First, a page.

Melatonin, commonly known as the sleep hormone, is a natural hormone produced by the pineal gland and bacteria in the gut that plays various roles throughout the body, including affecting circadian rhythm, sleep, and immune health.
Melatonin is involved in numerous aspects of the biological and physiological regulation of body functions. It helps promote total sleep time, aids with fatigue from jet lag, balances circadian rhythms, and helps rest the body’s sleep/wake cycle.
When you produce melatonin is just as important, if not more so, then the total amount that gets produced. Ideally, we want higher levels at night (beginning around 9 p.m.) and lower levels in the morning. When the sun goes down and the day begins to get darker, the pineal gland is activated by the suprachiasmatic nucleus (SCN), and begins to produce melatonin, which is then released into the blood.
As melatonin levels rise in the blood, we begin to feel sleepy and tired. Melatonin levels can stay elevated in the body for roughly 12 hours, and they should remain elevated through the entire night, as well as before light from the new day arrives. Melatonin levels should fall back to lower levels during the daytime by about 9 a.m., and daytime levels should be barely detectable. When melatonin levels remain too high during the day, it can be difficult getting started in the morning and can lead to feelings of sluggishness or fatigue all day.
The gastrointestinal tract contributes significantly to circulating concentrations of melatonin, especially during the daytime. Melatonin acts as an endocrine hormone throughout the body, influencing the function and regeneration of the epithelium, as well as enhancing the immune system of the gut and overall body.
Melatonin levels are directly influenced by a number of factors, and our lifestyle and sleep habits can be a big part of that. Factors that can lead to low melatonin include:
Lack of sleep
Lack of natural light exposure
Time zone changes or frequent traveling
Bacterial imbalance in gut
When melatonin levels become depleted, symptoms can include fatigue sickness, agitation, depression, anxiety, and other mood disorders.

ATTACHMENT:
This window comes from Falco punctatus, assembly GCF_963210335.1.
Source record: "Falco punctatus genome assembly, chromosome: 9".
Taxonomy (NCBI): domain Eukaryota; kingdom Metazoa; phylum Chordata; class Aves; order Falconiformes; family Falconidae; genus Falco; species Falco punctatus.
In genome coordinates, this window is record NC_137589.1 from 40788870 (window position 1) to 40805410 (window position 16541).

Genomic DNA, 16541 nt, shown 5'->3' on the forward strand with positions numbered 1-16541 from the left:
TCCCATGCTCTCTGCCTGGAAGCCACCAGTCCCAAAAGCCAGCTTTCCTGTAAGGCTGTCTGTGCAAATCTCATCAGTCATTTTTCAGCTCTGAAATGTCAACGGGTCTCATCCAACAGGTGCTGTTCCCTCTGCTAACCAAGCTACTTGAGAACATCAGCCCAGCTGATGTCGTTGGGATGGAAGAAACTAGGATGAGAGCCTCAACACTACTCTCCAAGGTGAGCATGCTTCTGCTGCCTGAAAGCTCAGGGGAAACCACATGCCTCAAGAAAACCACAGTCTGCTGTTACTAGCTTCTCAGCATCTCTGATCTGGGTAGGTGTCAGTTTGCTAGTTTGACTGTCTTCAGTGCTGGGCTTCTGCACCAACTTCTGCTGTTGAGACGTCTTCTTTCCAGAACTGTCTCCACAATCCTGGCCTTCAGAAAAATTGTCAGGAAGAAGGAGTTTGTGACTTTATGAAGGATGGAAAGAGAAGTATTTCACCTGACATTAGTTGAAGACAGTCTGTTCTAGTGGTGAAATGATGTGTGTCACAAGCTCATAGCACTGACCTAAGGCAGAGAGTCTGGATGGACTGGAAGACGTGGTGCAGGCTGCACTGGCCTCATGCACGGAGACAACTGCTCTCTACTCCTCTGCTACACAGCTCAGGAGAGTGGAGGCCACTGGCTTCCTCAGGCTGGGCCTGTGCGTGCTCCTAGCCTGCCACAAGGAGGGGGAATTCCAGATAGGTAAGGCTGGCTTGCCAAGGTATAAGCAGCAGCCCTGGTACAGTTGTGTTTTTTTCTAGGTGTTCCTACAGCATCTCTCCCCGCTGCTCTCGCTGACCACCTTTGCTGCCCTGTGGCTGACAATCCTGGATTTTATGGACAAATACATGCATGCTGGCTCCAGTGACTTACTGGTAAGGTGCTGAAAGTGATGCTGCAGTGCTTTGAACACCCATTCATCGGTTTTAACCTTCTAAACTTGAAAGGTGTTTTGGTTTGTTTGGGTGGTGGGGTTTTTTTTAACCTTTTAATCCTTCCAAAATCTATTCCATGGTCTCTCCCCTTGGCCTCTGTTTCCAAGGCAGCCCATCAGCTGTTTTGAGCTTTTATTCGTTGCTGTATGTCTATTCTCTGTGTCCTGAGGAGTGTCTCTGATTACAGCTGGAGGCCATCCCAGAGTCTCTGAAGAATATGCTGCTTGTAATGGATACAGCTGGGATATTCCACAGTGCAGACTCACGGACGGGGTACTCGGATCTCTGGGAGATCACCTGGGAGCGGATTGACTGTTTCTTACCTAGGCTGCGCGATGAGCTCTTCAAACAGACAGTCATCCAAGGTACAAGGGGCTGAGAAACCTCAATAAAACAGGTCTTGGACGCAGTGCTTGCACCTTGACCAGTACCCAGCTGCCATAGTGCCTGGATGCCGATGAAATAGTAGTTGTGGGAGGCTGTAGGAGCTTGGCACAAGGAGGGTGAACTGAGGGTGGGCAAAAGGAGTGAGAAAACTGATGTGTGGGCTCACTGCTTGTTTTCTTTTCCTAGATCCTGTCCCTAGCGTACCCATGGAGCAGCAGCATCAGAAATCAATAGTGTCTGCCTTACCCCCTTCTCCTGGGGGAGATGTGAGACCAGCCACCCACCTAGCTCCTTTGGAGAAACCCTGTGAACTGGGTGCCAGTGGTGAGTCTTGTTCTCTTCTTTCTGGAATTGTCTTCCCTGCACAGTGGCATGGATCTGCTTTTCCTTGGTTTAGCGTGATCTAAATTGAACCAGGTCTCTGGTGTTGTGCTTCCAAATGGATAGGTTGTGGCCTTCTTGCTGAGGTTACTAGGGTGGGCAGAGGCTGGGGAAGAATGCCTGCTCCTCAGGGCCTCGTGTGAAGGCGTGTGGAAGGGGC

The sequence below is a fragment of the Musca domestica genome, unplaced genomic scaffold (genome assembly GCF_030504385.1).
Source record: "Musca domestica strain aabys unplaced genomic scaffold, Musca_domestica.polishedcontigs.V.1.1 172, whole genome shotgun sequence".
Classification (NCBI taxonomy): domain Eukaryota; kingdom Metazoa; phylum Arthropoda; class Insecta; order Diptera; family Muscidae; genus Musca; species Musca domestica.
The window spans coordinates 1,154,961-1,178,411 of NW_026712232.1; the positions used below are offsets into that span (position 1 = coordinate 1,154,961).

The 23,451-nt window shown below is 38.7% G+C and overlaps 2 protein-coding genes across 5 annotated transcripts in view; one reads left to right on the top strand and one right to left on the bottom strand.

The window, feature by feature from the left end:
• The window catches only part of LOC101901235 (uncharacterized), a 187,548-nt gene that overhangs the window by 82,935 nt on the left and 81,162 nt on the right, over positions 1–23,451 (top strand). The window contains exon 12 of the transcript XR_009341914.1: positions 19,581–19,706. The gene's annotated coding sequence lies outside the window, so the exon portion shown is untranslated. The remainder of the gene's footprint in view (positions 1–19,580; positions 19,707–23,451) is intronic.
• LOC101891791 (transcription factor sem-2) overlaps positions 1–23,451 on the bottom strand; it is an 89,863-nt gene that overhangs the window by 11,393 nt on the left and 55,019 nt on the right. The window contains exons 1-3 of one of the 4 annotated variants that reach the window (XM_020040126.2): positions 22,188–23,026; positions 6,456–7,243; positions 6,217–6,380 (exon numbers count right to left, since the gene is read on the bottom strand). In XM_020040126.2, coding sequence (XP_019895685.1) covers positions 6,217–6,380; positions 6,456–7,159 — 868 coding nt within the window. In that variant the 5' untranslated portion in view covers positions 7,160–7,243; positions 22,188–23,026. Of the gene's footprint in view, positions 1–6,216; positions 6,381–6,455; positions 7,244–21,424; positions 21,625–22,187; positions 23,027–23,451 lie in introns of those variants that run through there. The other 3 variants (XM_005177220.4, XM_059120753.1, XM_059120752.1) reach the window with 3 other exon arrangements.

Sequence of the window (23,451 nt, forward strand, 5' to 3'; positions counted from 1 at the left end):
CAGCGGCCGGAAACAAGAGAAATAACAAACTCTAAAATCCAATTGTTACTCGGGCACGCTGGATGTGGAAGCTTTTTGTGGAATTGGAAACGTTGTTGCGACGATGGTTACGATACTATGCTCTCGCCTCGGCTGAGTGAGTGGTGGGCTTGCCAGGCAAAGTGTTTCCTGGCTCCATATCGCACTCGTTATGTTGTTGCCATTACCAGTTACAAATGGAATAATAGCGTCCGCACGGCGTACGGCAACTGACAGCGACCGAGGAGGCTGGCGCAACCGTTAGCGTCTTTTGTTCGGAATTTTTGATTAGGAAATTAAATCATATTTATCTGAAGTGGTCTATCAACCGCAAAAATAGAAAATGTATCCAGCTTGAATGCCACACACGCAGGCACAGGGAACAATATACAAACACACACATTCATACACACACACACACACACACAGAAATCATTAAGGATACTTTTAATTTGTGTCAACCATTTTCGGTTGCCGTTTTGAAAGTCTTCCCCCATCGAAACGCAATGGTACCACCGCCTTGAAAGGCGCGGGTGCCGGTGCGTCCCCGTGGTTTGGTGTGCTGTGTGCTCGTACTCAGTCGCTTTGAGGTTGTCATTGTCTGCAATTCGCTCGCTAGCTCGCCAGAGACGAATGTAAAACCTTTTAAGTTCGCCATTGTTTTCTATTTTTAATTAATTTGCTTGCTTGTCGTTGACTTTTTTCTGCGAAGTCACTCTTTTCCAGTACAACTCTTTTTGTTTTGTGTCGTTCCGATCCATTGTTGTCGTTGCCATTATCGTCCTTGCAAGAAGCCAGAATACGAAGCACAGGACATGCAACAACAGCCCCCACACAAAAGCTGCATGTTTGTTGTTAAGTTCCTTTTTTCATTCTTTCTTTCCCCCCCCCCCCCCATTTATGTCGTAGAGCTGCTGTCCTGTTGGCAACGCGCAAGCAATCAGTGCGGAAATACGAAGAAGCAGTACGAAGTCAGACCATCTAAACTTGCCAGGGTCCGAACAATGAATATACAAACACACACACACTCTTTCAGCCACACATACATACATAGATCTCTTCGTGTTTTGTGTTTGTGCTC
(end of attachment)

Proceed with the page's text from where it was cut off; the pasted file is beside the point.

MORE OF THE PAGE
Melatonin is clearly important, but what specifically can it do for your body when you have optimum levels?
Roughly 70 million Americans suffer from a disorder of sleep and wakefulness that hinders their ability to function each day, but also jeopardizes health and longevity. Long term sleep deprivation can lead to diabetes, obesity, depression, heart attack, and stroke.
Melatonin can shorten time it takes to fall asleep, increase total sleep time, and even improve sleep quality and morning alertness.
Travel can lower melatonin levels. The American Academy of Sleep Medicine has found that using melatonin reduces jet lag symptoms and improves sleep after traveling across more than one time zone.
The antioxidant role of melatonin has been used for a variety of conditions in which oxidative stress is involved. The immune-enhancing effects of melatonin appear to be an integral immune-recovery mechanism with melatonin acting as a buffer against the harmful effects of stress on immune balance. Immune modulating effects of melatonin can slow or prevent the inflammatory response in the body.
A close relationship exists between pineal gland in the brain and the pituitary/adrenal axis. Melatonin modulates the activity of this axis and the actions of steroid hormones that deal with the sympathetic nervous system.
Melatonin can also reduce overall stress hormone levels, and some research shows that it can even help improve depression. Chronically elevated levels of cortisol have been linked to several aspects of aging and age-associated problems like glucose intolerance, and impaired immune function.Melatonin can act as an anti-stress factor in the body, helping provide potential balance for all of these areas.
The link between melatonin levels, pineal function, and mood disorders is seen in those who have both seasonal affective disorder and class “non seasonal” depression. Research has found that nocturnal melatonin levels are low in those who suffer from major depressive disorder and panic disorder. This is seen most specifically in individuals who have abnormal pituitary-adrenal responses to excessive cortisol levels.
Brain serotonin levels have been shown to increase after melatonin supplementation, which is significant because serotonin has been linked with mood support, reduced anxiety, relieved insomnia, and improved impulse control.
Ways to Increase Melatonin Levels
Supplemental forms of melatonin can be taken to increase blood levels. Certain foods contain melatonin and can be eaten at dinner to help with sleep. Try bananas, beets, cucumbers, pineapples, oranges and tomatoes.
Sleeping in complete darkness can also help melatonin levels. Light from electronic devices disrupts your body’s natural circadian rhythm, causing your serotonin and melatonin production to decrease. Even the tiniest bit of light can disrupt your sleep.
Source: Vitamin Retailer, February 2019